Fire victims ask federal, city sources for relief Many small businesses were ruined in blaze at Hollins Street Exchange

November 23, 1995|By Norris P. West | Norris P. West,SUN STAFF

Small business owners whose fledgling enterprises were devastated by an 11-alarm fire at the Hollins Street Exchange two weeks ago have turned to city and federal officials at a makeshift disaster relief center in the neighborhood.

More than 30 business owners have visited the center since it was opened Saturday by the city's Office of Emergency Management at the Enoch Pratt Free Library's Hollins-Payson branch.

Jerome Hall, of Albert & Hall's Towing, was among the small entrepreneurs who filled out applications for federal loans and housing assistance. Like other business owners, he lived and worked at the Hollins Street Exchange.

"We're still counting things up," said Mr. Hall, 41, when asked how much he lost in the fire. "It's somewhere between $25,000 and $30,000."

He said his business, operating with a pair of tow trucks and a pickup, was 2 years old. He said he was worried that he never would find space as cheap as the $1 per square foot he was paying and doubtful that his emergency loan application would be approved.

Mr. Hall filled out an application with U.S. Small Business Administration employees, who manned a desk at the relief center earlier this week. The SBA will determine if the applicants qualify for low-interest disaster loans.

People seeking information about SBA disaster loans may call 1-800-659-2955.

Also at the relief center were representatives from the American Red Cross and the city's Housing Relocation office.

The blaze that destroyed the seven-story Hollins Street Exchange early Nov. 10 was described by firefighters as one of the city's most spectacular in decades. Flames shot 150 feet into fTC the air, destroying 50 businesses and living spaces. Enterprises ranging from furniture makers to recording studios occupied the Southwest Baltimore building.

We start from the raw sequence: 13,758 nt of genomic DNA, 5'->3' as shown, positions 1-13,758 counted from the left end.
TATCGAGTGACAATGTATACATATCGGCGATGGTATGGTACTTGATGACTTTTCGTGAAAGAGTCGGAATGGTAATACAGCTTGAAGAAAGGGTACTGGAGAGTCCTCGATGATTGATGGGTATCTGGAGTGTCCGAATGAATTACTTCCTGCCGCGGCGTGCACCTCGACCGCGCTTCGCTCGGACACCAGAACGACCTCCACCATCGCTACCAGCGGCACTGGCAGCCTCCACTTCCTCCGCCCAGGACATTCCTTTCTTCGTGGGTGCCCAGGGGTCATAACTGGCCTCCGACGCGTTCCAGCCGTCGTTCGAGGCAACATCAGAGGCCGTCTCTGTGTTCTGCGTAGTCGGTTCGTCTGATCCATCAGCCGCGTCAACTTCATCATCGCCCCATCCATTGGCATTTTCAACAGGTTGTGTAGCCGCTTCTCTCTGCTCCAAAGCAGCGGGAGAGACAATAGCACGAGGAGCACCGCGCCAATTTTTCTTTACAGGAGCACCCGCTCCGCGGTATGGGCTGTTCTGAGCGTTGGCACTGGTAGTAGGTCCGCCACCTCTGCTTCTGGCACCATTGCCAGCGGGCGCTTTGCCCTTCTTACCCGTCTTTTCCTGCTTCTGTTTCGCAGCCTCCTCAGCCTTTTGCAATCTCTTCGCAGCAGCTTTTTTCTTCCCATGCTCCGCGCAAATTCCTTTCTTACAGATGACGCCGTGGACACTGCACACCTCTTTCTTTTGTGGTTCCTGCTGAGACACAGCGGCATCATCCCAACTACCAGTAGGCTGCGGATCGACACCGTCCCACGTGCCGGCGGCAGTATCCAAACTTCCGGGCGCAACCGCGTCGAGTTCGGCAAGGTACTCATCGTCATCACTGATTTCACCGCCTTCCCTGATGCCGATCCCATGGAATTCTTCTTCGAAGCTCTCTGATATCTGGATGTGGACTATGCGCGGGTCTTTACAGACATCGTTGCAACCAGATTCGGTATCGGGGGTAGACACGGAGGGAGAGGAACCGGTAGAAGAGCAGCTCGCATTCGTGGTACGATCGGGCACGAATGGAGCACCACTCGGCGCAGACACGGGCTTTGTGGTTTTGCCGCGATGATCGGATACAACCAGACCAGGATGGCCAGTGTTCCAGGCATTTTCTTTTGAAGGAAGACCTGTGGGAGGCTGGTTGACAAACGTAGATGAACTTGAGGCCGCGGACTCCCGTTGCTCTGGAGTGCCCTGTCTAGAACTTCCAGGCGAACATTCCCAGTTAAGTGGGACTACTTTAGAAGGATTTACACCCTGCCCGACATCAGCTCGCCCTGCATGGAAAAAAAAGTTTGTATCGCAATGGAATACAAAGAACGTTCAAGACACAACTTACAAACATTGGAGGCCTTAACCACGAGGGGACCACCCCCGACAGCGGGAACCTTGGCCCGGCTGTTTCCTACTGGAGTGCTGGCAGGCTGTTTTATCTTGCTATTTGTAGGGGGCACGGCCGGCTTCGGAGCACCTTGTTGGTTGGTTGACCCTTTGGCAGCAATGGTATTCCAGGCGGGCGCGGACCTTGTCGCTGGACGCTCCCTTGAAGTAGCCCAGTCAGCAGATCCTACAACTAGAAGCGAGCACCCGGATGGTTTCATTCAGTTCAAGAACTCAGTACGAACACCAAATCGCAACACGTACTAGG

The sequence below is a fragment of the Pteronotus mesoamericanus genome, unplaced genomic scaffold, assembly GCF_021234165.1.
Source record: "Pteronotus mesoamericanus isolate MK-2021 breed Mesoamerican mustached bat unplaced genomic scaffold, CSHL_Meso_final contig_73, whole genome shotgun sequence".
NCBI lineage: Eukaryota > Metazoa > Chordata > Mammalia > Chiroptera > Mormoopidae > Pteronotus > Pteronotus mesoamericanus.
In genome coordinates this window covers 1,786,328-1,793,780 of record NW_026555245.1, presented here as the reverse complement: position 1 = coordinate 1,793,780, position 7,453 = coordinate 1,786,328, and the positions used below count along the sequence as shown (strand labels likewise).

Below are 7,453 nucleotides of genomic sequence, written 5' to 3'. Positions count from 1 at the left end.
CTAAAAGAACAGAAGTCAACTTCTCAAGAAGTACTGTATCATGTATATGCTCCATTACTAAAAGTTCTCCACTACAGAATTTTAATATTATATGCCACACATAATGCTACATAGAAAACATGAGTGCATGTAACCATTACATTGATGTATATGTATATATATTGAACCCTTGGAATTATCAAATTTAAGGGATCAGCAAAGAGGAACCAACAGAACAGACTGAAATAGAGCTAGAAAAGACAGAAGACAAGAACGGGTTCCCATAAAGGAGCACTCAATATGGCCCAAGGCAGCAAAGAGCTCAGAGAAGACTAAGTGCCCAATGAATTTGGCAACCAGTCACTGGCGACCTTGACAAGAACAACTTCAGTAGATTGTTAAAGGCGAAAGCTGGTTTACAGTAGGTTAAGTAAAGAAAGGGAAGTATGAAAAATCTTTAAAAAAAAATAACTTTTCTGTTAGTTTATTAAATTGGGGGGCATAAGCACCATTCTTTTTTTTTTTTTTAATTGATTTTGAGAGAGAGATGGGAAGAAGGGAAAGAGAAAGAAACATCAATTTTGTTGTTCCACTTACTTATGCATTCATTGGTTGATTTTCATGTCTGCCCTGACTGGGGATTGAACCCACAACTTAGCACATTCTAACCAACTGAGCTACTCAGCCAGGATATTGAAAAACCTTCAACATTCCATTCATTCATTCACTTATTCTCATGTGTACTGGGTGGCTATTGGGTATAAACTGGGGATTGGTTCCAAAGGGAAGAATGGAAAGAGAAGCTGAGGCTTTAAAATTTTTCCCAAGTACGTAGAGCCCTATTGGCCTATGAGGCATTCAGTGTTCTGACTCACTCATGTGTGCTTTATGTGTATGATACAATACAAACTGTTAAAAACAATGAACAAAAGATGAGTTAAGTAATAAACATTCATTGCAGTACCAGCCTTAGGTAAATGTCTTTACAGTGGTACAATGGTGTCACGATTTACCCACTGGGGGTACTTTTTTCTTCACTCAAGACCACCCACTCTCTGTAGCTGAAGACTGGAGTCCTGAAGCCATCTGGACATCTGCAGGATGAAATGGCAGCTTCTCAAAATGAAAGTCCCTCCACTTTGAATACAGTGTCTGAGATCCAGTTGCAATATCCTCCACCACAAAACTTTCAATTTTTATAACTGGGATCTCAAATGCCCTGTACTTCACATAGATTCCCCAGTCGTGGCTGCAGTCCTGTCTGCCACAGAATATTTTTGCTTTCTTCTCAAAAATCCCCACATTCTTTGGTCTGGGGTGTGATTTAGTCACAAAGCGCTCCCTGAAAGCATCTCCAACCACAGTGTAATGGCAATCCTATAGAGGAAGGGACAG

Fire officials said homeless people trying to keep warm started the blaze.

Richard McCoy, of the city's emergency management office, said the fire hurt many people who recently had gone into business. "They didn't have a lot to start with," Mr. McCoy said. "Getting them back into the mainstream is going to take some time."

As government officials accepted applications for aid, the fire continued to smolder 11 days after it began. Smoke rose from the remains of the structure.

Jim Green, who lives nearby, watched the smoke drift into the morning air as he worked to salvage bricks that had tumbled from the building in the 2300 block of Hollins St.

He and other salvagers banged the bricks together to knock off debris as a fire engine moved slowly down Lipps Street, which runs diagonally to Hollins on one side of the triangular exchange building.

Mr. Green said he got permission from the building's owners to take the bricks, claiming he needed them to build a house. He marveled at the patch of smoke. "I can't understand why that fire keeps coming back," Mr. Green said. "That one spot just keeps on burning."

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